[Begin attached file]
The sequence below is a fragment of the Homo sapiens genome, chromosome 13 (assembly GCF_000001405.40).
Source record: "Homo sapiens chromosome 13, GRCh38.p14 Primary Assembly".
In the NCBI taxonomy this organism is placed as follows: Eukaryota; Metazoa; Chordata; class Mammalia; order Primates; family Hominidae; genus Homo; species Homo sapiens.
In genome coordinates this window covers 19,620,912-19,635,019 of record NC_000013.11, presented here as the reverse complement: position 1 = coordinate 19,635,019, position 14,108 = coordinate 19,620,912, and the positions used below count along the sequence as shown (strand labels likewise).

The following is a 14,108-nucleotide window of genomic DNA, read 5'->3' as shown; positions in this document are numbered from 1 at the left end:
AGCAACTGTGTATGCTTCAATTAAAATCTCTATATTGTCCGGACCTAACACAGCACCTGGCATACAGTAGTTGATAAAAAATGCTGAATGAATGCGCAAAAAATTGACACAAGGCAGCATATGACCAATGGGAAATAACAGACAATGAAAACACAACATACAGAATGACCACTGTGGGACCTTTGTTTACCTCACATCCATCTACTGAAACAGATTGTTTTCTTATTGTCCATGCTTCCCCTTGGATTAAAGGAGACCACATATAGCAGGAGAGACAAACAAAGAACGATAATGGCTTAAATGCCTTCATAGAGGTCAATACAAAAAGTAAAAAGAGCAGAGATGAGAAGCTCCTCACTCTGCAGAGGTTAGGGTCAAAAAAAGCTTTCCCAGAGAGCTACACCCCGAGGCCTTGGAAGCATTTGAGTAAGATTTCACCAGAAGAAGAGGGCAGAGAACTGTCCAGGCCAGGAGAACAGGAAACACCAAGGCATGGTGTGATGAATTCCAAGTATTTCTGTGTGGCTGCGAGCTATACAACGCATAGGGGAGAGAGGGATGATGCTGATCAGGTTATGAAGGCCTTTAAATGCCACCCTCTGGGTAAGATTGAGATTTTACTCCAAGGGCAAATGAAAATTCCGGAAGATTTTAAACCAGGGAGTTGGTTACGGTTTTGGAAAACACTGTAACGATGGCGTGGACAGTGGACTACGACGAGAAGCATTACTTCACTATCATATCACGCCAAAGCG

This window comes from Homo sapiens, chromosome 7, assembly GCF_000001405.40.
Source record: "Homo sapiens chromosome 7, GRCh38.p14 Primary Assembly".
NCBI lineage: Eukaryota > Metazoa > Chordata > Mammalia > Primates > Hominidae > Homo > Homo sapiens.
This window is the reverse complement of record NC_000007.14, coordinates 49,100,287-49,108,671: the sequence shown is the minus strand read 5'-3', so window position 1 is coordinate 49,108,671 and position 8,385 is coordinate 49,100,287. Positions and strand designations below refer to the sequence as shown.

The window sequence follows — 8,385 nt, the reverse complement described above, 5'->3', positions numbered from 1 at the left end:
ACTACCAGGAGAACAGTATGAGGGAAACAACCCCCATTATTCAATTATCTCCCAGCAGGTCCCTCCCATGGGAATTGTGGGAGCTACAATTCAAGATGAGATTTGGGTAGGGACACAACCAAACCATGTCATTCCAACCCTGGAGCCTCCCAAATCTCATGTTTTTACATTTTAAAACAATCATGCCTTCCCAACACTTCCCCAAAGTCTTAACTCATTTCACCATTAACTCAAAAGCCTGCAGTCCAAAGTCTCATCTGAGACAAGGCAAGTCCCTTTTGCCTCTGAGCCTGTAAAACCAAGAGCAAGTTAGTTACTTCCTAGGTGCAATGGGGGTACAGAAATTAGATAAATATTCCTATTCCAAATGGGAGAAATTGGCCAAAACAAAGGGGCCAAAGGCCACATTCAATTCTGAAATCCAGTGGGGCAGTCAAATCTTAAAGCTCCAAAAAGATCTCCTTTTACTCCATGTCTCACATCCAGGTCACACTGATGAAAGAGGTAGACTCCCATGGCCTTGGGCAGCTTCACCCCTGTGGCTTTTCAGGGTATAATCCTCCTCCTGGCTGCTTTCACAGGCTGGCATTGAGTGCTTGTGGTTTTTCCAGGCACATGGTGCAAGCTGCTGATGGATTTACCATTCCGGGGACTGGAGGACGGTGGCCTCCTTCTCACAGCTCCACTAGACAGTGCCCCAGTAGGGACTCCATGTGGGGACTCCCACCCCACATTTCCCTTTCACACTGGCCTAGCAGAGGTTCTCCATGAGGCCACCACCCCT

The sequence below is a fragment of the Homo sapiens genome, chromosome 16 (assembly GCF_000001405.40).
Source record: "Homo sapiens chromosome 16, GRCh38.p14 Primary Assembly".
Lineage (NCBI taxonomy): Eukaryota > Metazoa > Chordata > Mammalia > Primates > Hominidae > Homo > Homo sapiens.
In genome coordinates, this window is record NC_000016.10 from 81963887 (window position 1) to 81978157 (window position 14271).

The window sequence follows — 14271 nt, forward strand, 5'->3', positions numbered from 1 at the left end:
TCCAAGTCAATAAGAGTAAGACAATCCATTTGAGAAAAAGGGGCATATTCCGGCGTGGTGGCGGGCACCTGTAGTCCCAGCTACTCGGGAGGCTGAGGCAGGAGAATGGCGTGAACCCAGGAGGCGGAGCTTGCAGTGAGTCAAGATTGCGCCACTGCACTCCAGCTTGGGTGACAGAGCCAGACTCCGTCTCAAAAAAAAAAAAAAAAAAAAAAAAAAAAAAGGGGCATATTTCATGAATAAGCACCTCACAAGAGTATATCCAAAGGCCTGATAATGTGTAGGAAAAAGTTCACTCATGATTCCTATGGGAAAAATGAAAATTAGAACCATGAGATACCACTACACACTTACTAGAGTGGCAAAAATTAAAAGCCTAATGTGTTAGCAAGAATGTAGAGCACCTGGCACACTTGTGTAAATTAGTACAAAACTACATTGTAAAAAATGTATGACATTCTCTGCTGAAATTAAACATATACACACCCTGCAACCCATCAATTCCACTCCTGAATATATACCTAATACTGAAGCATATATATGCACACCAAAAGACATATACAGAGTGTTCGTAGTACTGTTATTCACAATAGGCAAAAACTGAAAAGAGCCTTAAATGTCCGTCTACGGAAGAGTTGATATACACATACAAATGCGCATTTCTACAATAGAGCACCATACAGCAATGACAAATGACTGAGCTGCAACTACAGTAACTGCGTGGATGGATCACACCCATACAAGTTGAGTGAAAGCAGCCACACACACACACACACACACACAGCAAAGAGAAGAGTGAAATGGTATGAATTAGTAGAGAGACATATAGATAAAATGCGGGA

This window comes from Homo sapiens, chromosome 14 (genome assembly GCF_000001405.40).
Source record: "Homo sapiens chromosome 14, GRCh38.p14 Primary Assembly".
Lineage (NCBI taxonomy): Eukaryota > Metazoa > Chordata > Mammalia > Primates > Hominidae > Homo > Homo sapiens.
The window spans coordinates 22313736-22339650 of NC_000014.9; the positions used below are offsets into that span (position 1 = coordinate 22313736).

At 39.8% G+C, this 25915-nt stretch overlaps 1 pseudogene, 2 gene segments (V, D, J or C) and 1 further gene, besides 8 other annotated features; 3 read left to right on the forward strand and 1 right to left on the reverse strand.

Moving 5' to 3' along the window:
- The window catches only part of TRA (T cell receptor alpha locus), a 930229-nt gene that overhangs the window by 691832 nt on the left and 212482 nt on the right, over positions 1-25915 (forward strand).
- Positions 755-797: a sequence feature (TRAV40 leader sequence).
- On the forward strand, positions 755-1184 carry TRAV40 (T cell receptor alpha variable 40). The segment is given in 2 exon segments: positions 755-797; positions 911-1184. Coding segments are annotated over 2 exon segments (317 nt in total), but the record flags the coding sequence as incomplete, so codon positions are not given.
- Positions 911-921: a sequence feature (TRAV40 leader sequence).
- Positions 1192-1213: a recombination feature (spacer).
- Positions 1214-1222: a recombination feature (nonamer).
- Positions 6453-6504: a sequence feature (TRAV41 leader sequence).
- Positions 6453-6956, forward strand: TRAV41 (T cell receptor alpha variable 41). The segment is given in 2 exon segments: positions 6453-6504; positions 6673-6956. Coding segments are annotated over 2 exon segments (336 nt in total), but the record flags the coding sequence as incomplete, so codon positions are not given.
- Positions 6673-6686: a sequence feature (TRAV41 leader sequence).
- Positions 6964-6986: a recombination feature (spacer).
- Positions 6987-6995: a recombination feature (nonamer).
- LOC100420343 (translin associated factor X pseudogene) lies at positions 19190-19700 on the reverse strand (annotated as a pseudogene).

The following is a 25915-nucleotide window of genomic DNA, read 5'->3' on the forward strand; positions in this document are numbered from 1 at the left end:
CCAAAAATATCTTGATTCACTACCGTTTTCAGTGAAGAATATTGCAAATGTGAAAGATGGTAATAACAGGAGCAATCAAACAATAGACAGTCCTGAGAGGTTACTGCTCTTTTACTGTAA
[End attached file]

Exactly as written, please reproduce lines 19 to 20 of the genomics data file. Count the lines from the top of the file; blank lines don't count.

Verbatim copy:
This window comes from Homo sapiens, chromosome 14 (genome assembly GCF_000001405.40).
Source record: "Homo sapiens chromosome 14, GRCh38.p14 Primary Assembly".